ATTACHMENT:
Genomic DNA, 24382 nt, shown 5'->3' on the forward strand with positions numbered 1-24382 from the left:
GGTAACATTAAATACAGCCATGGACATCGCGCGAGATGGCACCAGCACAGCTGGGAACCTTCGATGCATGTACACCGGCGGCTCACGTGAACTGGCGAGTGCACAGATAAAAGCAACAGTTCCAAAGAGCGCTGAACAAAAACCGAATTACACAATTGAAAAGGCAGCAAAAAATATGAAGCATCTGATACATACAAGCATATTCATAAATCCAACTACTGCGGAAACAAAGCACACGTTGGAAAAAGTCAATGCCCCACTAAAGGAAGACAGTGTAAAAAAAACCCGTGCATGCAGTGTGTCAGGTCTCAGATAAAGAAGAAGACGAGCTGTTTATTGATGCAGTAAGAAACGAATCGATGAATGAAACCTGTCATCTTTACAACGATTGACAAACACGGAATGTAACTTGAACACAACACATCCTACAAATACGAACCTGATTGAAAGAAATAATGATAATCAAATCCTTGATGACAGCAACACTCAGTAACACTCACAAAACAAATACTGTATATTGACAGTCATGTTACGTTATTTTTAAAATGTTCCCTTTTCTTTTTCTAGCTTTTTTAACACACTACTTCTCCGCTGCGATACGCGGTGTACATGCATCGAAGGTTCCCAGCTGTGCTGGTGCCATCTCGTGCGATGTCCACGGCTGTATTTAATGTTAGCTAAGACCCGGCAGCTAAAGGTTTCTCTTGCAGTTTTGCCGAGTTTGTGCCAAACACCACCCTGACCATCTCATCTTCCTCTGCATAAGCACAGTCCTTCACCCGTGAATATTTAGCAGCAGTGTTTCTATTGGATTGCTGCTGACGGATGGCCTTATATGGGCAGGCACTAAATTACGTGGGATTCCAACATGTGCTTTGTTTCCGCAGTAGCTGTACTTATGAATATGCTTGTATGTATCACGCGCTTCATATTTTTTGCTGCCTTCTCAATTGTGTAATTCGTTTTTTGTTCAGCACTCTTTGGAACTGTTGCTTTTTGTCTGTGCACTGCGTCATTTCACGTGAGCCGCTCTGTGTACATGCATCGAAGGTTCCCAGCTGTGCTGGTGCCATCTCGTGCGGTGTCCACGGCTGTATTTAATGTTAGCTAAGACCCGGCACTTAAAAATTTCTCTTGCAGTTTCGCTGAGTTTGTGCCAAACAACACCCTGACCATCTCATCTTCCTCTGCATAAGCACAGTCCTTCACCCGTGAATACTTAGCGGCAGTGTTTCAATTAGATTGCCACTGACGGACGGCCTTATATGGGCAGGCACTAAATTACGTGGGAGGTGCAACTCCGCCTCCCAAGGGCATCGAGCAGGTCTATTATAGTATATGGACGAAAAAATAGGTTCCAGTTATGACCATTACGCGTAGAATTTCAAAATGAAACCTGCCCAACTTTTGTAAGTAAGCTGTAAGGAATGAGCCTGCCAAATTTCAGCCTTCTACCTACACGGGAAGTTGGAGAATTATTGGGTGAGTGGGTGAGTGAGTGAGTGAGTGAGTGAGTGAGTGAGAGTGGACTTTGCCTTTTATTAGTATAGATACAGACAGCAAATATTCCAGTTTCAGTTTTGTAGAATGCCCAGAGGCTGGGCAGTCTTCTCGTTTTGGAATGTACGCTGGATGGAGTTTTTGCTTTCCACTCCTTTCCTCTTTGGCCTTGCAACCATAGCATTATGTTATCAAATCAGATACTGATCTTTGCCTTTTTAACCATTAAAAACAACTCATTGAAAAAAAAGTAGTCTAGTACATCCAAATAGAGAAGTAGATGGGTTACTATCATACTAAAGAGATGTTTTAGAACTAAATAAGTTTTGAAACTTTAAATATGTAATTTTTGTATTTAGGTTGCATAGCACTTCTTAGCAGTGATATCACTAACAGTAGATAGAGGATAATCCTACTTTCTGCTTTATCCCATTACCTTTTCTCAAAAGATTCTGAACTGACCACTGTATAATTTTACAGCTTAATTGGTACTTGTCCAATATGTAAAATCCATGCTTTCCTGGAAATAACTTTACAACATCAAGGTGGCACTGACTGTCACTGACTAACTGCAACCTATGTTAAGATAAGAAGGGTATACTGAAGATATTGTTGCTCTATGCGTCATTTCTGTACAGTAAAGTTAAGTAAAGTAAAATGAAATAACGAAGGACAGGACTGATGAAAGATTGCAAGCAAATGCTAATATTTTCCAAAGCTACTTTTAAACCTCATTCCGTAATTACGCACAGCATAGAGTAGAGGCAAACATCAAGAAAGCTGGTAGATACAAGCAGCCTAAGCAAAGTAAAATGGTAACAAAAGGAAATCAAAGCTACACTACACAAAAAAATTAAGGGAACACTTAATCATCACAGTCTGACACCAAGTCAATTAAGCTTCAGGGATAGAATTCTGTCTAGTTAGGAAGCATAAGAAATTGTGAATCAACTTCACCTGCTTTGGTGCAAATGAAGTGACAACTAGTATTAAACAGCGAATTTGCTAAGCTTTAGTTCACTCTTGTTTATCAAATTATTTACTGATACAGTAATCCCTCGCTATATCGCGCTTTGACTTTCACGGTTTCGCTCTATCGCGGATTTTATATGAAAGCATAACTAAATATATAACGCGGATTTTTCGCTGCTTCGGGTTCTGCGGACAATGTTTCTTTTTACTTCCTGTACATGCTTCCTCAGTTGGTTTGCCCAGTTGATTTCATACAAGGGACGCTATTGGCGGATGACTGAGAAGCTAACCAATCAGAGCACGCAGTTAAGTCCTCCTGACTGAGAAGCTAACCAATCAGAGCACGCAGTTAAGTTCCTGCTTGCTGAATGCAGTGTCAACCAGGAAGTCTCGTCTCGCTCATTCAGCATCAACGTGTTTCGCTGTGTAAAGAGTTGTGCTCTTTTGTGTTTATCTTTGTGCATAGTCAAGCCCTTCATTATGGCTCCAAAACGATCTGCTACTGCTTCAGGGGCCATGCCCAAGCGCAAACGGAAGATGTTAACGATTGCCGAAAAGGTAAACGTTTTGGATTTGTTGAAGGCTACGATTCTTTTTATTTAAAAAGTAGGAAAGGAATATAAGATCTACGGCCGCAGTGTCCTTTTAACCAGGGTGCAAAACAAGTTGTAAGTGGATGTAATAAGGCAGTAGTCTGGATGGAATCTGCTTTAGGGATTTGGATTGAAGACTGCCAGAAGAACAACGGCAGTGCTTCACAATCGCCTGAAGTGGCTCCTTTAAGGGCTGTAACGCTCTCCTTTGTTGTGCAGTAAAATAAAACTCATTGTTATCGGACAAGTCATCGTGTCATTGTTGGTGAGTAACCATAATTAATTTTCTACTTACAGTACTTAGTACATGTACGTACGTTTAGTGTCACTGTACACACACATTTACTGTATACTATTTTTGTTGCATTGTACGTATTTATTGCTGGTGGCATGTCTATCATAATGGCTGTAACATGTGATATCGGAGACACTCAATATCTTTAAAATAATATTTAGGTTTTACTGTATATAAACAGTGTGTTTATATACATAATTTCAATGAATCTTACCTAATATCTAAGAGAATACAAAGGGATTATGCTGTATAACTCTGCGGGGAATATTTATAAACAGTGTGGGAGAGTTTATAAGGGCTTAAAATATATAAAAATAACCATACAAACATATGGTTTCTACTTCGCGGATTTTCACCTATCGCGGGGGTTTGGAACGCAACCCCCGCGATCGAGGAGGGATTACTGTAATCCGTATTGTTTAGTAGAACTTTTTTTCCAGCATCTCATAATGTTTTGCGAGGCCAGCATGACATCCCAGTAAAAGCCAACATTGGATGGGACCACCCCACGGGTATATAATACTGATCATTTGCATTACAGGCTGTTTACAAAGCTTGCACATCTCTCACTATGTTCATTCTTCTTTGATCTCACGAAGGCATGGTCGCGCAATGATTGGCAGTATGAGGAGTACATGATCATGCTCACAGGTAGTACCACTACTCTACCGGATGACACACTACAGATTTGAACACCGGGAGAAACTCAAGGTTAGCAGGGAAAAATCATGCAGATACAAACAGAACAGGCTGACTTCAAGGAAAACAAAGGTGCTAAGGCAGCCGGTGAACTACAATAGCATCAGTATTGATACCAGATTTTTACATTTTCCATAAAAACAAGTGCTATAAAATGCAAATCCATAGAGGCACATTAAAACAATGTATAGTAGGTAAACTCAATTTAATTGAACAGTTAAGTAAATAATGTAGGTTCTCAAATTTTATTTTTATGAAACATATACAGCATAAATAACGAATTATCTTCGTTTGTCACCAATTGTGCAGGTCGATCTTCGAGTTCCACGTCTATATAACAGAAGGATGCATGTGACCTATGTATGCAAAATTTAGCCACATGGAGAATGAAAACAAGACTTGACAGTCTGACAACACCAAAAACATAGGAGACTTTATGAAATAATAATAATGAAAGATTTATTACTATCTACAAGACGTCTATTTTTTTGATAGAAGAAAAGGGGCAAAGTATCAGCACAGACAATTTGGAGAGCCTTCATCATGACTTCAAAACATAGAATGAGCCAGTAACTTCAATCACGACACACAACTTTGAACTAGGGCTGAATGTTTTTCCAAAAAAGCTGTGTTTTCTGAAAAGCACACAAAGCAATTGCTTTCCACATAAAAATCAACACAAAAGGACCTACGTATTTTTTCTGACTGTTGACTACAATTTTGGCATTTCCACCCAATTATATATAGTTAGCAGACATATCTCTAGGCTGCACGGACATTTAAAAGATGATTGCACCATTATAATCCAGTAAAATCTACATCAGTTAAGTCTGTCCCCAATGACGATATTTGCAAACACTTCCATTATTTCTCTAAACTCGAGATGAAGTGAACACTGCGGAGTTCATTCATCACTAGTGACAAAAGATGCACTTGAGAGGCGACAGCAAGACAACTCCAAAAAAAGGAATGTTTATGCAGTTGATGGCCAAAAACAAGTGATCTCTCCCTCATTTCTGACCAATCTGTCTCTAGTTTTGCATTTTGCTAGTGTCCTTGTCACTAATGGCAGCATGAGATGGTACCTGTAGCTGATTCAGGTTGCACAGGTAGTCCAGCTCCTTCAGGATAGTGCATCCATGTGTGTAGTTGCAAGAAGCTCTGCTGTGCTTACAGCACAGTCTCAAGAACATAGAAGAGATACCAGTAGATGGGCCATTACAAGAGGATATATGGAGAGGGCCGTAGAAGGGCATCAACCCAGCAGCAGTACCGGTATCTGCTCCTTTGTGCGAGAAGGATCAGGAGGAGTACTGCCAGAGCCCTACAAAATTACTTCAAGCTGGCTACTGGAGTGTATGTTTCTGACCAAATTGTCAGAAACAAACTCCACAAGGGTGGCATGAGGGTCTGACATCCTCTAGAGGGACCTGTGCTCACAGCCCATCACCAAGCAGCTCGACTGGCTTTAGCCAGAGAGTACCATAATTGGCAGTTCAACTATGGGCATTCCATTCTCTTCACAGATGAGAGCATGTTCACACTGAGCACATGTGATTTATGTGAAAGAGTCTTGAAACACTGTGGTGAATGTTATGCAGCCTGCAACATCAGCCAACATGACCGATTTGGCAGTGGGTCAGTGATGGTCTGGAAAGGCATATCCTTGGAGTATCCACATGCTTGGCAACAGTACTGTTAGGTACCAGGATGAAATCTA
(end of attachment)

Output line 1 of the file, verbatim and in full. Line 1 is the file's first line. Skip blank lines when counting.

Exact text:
Genomic DNA, 24382 nt, shown 5'->3' on the forward strand with positions numbered 1-24382 from the left: